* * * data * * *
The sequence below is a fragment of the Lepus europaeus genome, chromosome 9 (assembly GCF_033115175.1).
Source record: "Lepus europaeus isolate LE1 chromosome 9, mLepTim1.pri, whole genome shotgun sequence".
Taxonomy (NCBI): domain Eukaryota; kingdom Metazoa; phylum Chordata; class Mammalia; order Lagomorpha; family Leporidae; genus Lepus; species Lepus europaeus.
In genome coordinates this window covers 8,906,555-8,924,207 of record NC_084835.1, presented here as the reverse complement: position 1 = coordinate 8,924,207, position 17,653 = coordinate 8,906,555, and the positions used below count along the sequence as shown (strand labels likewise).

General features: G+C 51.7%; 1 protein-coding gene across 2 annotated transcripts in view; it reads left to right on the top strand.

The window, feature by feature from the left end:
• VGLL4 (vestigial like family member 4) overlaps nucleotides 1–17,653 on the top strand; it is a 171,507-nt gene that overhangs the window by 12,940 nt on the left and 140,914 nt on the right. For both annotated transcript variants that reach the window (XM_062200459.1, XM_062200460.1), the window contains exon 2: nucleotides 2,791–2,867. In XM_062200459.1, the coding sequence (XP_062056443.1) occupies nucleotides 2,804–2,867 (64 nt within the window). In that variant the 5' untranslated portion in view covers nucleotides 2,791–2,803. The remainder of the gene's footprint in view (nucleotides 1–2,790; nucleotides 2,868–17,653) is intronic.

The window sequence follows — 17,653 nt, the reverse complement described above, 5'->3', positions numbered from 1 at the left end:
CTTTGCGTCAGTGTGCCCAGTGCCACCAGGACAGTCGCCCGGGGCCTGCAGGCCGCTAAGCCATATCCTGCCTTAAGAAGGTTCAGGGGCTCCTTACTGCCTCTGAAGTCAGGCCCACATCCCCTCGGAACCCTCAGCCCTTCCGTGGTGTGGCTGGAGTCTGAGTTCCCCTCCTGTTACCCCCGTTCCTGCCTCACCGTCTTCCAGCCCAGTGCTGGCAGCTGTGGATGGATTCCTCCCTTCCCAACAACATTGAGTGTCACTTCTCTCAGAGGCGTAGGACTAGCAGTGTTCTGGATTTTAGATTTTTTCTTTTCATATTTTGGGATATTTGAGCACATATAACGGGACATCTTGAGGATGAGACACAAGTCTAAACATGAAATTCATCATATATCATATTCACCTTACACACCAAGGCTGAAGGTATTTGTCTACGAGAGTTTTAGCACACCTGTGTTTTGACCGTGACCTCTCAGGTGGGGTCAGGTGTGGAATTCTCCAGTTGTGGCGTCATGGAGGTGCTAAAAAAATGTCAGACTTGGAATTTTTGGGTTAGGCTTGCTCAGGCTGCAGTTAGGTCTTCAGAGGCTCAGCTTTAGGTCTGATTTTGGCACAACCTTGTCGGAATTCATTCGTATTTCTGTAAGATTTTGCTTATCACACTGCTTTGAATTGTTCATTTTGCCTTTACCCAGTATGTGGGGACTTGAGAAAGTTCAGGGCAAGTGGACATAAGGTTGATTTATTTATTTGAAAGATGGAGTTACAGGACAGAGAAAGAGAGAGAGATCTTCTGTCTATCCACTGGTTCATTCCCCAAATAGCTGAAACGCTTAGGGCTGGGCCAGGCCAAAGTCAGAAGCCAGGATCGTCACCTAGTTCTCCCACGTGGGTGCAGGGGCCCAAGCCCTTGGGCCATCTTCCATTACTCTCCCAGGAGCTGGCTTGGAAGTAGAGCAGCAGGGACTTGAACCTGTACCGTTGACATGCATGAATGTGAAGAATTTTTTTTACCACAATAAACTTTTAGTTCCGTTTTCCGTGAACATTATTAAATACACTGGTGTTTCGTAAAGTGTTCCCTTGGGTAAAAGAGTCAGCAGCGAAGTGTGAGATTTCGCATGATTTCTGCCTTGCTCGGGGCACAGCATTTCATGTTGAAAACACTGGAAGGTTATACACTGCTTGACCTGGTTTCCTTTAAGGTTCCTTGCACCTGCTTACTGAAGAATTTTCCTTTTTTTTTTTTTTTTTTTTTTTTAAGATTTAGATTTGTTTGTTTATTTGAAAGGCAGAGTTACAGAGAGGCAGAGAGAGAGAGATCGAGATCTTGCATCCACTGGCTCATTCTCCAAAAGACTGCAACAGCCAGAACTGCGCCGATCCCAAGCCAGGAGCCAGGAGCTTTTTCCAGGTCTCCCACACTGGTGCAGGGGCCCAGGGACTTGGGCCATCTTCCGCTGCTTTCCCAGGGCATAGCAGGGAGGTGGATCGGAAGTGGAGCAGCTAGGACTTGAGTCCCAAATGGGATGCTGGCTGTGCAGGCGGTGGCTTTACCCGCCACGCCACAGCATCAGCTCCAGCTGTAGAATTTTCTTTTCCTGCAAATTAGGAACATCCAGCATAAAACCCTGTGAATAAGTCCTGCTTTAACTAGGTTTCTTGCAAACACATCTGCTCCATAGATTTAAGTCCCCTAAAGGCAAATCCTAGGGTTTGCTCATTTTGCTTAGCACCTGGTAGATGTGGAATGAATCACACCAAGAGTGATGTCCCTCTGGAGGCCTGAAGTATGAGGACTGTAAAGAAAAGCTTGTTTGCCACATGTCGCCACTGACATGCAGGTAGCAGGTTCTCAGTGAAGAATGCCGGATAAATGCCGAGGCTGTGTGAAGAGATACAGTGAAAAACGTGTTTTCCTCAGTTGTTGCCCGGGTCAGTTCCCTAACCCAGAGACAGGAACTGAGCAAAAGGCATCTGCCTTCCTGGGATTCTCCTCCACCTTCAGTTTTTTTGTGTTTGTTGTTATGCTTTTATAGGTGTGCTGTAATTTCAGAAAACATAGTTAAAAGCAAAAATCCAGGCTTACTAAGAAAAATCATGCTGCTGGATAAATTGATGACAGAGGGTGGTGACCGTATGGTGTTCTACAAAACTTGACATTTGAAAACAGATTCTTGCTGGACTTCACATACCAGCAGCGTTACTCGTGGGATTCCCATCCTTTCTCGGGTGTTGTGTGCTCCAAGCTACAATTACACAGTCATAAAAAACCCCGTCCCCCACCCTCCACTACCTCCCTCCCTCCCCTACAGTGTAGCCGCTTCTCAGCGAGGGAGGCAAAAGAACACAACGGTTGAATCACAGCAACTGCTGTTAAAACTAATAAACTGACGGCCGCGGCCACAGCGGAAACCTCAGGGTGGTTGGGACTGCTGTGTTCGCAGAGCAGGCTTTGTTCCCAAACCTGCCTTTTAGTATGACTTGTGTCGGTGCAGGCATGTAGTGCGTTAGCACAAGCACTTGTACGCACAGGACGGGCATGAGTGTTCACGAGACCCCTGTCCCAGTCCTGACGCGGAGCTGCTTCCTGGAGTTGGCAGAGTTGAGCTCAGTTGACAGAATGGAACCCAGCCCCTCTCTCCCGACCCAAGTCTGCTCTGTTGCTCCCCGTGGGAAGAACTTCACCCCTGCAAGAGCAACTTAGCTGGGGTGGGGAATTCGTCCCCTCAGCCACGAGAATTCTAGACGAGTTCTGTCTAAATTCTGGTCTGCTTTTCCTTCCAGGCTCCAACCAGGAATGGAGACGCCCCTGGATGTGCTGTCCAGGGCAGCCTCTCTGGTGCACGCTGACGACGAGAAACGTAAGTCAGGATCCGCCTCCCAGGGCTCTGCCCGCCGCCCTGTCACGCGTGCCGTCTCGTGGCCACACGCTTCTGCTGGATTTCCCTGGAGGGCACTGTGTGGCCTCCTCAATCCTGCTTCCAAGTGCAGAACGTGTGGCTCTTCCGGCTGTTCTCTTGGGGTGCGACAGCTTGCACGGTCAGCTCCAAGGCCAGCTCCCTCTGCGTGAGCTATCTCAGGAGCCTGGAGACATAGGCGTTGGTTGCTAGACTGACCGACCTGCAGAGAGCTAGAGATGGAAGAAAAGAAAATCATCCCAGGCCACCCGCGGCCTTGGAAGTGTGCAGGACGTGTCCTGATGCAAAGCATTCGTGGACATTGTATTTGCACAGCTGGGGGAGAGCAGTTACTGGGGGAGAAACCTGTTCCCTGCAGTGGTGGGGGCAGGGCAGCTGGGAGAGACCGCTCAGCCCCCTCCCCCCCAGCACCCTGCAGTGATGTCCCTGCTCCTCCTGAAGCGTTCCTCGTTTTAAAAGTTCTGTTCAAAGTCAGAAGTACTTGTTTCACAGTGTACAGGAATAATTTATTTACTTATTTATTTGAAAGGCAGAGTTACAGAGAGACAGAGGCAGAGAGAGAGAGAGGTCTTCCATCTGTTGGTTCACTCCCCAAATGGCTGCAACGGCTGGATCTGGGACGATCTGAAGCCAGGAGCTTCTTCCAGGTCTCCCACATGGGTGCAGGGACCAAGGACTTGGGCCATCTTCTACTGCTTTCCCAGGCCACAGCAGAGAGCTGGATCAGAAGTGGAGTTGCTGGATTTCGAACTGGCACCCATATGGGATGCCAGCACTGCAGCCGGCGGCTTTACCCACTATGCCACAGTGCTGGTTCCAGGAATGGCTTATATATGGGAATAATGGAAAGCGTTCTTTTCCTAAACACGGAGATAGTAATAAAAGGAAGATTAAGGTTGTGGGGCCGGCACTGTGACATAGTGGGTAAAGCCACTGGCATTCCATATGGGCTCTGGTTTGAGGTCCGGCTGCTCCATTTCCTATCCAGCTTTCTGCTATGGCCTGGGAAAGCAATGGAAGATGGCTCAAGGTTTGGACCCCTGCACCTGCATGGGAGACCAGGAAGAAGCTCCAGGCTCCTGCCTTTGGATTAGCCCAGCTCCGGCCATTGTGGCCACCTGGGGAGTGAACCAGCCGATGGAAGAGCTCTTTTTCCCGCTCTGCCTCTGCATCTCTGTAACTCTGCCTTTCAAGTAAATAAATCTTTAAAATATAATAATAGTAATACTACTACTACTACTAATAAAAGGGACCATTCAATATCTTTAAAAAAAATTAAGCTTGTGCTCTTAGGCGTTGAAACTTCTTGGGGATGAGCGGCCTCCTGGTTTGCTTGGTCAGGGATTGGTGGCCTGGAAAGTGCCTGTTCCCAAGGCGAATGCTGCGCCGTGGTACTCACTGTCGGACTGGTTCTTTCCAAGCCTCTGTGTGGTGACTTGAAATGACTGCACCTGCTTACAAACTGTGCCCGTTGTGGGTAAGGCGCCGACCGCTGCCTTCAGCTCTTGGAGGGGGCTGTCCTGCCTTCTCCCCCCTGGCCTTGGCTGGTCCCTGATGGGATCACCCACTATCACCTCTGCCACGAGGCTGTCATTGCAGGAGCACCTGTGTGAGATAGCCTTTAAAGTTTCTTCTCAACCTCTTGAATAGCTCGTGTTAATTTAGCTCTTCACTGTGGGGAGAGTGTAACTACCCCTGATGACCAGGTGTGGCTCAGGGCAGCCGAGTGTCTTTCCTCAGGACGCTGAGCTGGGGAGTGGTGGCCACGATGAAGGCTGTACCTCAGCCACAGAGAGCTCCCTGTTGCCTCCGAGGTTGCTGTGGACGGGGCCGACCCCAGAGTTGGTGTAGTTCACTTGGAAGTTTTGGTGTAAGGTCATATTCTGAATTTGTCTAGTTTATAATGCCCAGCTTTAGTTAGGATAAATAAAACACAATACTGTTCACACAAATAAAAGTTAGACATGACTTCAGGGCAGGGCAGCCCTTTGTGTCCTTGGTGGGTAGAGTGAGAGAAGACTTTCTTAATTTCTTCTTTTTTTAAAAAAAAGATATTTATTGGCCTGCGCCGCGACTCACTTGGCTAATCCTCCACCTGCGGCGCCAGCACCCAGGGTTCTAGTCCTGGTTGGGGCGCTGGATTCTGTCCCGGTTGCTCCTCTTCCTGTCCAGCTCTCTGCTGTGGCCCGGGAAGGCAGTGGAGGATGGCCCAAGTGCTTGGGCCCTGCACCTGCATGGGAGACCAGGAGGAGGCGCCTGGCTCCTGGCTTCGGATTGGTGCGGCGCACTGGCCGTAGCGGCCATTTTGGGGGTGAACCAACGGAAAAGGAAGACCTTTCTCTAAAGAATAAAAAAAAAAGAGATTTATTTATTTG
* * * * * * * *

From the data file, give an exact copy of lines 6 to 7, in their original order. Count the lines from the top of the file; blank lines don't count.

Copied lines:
The window, feature by feature from the left end:
• VGLL4 (vestigial like family member 4) overlaps nucleotides 1–17,653 on the top strand; it is a 171,507-nt gene that overhangs the window by 12,940 nt on the left and 140,914 nt on the right. For both annotated transcript variants that reach the window (XM_062200459.1, XM_062200460.1), the window contains exon 2: nucleotides 2,791–2,867. In XM_062200459.1, the coding sequence (XP_062056443.1) occupies nucleotides 2,804–2,867 (64 nt within the window). In that variant the 5' untranslated portion in view covers nucleotides 2,791–2,803. The remainder of the gene's footprint in view (nucleotides 1–2,790; nucleotides 2,868–17,653) is intronic.